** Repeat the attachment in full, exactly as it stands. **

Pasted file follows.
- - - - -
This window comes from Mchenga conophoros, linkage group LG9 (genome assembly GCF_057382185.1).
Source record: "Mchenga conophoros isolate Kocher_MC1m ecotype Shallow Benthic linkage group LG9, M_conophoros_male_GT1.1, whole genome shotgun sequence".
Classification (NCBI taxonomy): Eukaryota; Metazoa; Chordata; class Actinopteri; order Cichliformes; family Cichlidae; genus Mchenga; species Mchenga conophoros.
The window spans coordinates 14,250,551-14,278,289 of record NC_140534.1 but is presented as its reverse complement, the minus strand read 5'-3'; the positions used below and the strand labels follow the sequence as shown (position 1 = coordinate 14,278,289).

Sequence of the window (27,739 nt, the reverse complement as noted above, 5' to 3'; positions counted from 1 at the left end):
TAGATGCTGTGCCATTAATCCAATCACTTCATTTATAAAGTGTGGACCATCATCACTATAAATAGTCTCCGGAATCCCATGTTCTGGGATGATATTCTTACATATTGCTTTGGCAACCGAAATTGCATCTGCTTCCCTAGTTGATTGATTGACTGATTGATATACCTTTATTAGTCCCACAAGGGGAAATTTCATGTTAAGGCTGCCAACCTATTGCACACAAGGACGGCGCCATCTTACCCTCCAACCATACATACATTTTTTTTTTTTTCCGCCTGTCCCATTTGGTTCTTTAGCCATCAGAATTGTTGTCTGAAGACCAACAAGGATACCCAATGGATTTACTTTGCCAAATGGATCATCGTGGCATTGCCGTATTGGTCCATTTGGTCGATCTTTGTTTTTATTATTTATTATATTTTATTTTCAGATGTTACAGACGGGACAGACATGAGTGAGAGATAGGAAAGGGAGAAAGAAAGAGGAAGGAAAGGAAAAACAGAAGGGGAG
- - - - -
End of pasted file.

This window comes from Mchenga conophoros, linkage group LG9 (genome assembly GCF_057382185.1).
Source record: "Mchenga conophoros isolate Kocher_MC1m ecotype Shallow Benthic linkage group LG9, M_conophoros_male_GT1.1, whole genome shotgun sequence".
Classification (NCBI taxonomy): Eukaryota; Metazoa; Chordata; class Actinopteri; order Cichliformes; family Cichlidae; genus Mchenga; species Mchenga conophoros.
The window spans coordinates 14,250,551-14,278,289 of record NC_140534.1 but is presented as its reverse complement, the minus strand read 5'-3'; the positions used below and the strand labels follow the sequence as shown (position 1 = coordinate 14,278,289).

Sequence of the window (27,739 nt, the reverse complement as noted above, 5' to 3'; positions counted from 1 at the left end):
TAGATGCTGTGCCATTAATCCAATCACTTCATTTATAAAGTGTGGACCATCATCACTATAAATAGTCTCCGGAATCCCATGTTCTGGGATGATATTCTTACATATTGCTTTGGCAACCGAAATTGCATCTGCTTCCCTAGTTGATTGATTGACTGATTGATATACCTTTATTAGTCCCACAAGGGGAAATTTCATGTTAAGGCTGCCAACCTATTGCACACAAGGACGGCGCCATCTTACCCTCCAACCATACATACATTTTTTTTTTTTTCCGCCTGTCCCATTTGGTTCTTTAGCCATCAGAATTGTTGTCTGAAGACCAACAAGGATACCCAATGGATTTACTTTGCCAAATGGATCATCGTGGCATTGCCGTATTGGTCCATTTGGTCGATCTTTGTTTTTATTATTTATTATATTTTATTTTCAGATGTTACAGACGGGACAGACATGAGTGAGAGATAGGAAAGGGAGAAAGAAAGAGGAAGGAAAGGAAAAACAGAAGGGGAG